Monday, February 25, 2008


Posted on Sun, Feb. 24, 2008

You can't call Fidel Castro commander in chief or president anymore, but
in the midst of his retirement, he has held on to another of Cuba's most
powerful job titles: first secretary of the Communist Party.

Castro announced Tuesday that he would not accept a nomination to lead
Cuba for a 50th year. In the letter published in Tuesday's newspapers,
Castro said he would ''neither aspire to or accept'' the positions of
President of the State Council and Commander in Chief.

He did not mention his leadership of the Communist Party, a body that
Cuba's constitution calls ``the top leading force of society and the

The omission underscored what many experts have said for 19 months:
Castro may have stepped aside, but he may be unwilling to relinquish all
influence. Experts say clinging to the party post will mean the ailing
former rebel will probably still have a staff and some say in what
happens in Cuba.

Whether it also means he can interfere in attempts at economic reform
remains to be seen.

''What's evident is that Fidel Castro is going to continue influencing
the circles of power in Cuba,'' Alcibíades Hidalgo, a former Cuban
ambassador to the United Nations, told El Nuevo Herald.

Castro first stepped aside July 2006, when his chief of staff read a
letter on TV that said Castro had been struck by an intestinal illness.
Castro ''provisionally'' delegated the presidency and his jobs as head
of the armed forces and chief of the party to his brother, Defense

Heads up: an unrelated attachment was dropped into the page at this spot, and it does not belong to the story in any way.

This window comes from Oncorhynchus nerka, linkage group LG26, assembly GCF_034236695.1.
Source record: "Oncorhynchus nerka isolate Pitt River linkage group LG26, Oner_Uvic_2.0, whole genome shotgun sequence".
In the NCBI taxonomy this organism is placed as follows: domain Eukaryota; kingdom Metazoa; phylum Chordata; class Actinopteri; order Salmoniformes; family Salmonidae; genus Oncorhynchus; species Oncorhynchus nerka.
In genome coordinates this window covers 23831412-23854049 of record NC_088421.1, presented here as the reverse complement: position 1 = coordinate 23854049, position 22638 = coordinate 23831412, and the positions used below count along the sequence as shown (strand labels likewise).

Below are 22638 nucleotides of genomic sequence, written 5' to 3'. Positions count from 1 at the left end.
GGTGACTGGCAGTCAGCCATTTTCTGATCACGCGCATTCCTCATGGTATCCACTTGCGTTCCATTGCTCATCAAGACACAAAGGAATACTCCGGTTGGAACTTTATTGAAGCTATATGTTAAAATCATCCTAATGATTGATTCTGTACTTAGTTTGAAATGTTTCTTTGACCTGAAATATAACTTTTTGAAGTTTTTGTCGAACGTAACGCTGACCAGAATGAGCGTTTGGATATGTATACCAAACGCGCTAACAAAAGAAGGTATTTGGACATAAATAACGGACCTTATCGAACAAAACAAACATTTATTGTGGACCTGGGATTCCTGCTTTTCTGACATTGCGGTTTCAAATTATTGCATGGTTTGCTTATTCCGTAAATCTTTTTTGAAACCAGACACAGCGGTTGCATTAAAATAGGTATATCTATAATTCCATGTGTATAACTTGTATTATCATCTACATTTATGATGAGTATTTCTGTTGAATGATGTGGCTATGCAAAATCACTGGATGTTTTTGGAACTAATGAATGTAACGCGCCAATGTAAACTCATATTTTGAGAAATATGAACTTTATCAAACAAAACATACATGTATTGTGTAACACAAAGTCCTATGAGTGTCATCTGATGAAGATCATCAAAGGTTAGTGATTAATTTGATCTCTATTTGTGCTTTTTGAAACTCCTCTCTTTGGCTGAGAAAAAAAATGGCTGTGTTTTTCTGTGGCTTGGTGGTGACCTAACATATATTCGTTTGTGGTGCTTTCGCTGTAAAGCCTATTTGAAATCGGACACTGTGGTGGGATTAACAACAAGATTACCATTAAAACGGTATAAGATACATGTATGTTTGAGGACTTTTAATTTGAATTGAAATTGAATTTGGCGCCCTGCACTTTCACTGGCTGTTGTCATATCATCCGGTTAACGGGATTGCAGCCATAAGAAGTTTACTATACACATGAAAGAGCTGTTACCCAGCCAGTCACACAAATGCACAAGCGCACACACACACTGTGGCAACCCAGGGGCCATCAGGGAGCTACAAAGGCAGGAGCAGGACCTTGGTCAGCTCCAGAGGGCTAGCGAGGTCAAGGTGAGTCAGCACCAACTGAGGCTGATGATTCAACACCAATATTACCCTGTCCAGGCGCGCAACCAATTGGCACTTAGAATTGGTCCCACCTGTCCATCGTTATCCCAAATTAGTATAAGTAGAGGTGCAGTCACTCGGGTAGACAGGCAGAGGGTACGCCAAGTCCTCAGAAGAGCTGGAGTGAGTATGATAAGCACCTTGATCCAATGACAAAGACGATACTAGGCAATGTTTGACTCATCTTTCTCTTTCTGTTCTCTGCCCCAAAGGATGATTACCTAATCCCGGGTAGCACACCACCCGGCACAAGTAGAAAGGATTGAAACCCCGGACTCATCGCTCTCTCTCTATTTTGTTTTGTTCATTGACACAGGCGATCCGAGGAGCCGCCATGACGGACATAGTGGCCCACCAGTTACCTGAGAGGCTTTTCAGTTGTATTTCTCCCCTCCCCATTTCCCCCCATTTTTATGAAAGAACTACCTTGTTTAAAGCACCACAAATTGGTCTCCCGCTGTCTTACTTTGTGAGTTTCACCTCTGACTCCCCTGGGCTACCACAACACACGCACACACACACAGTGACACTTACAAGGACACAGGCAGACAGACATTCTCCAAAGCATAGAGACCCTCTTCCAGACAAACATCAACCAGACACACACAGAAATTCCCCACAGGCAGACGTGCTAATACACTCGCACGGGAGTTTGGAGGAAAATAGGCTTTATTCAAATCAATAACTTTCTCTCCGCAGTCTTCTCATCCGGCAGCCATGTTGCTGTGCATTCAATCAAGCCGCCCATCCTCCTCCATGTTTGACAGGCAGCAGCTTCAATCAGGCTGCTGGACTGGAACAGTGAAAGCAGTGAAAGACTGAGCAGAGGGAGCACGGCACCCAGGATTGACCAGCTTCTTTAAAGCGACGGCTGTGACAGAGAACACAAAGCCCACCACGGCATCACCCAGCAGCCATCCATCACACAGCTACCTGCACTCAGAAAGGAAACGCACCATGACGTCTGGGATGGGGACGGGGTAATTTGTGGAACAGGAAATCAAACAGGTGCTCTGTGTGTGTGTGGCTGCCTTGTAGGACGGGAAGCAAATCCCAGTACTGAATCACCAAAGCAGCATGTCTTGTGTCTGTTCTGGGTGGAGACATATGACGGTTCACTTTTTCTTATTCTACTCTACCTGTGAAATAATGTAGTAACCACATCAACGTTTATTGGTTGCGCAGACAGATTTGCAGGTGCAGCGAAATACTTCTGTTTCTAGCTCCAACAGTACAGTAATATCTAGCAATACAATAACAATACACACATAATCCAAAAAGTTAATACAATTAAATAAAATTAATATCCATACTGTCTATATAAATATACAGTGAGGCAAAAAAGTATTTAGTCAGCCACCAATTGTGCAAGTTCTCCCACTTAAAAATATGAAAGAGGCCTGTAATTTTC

Minister Raúl Castro.

Cuba's National Assembly meets Sunday to select Castro's replacement as
president of the Council of State and other posts. But it is unclear now
whether Raúl Castro will continue as provisional first secretary of the
Communist Party -- or if Fidel will take that title back. Raúl is
already the party's No. 2.

Castro has written two news columns since Tuesday's retirement,
illustrating once more that although he is physically incapacitated, he
hopes to continue as a ''soldier in Cuba's battle of ideas.'' In a
column published Saturday, Castro said he plans to lay down his pen, at
least for the time being.

Miami Radio commentator Francisco Aruca said that as the architect of
the Cuban revolution who offered free healthcare and education -- which
Cubans hold dear -- people are not going to be ready to see him go entirely.

''Fidel Castro, if he's alive, will keep on writing,'' Aruca said.
``Fidel Castro was and still is the father of the Cuban revolution, the
equivalent of Lenin for Russia. It's logical that he's going to keep
doing it, and people very much respect him.''


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